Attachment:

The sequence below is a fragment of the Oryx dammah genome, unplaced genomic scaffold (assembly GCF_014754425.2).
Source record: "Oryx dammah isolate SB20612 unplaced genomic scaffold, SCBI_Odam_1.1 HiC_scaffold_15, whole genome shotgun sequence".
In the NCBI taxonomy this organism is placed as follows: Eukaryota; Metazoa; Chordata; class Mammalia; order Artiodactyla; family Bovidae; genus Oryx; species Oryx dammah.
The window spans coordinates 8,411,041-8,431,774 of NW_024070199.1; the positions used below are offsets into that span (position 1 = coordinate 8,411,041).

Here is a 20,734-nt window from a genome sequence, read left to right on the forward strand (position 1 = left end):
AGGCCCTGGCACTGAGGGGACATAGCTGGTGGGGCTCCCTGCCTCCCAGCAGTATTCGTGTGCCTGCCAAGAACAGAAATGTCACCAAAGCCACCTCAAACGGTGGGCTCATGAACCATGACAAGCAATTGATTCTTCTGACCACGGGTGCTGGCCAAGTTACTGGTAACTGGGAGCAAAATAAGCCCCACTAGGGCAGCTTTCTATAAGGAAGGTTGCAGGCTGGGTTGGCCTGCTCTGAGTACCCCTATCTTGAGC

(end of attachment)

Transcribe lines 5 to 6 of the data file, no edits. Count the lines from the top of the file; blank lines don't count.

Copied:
Here is a 20,734-nt window from a genome sequence, read left to right on the forward strand (position 1 = left end):
AGGCCCTGGCACTGAGGGGACATAGCTGGTGGGGCTCCCTGCCTCCCAGCAGTATTCGTGTGCCTGCCAAGAACAGAAATGTCACCAAAGCCACCTCAAACGGTGGGCTCATGAACCATGACAAGCAATTGATTCTTCTGACCACGGGTGCTGGCCAAGTTACTGGTAACTGGGAGCAAAATAAGCCCCACTAGGGCAGCTTTCTATAAGGAAGGTTGCAGGCTGGGTTGGCCTGCTCTGAGTACCCCTATCTTGAGC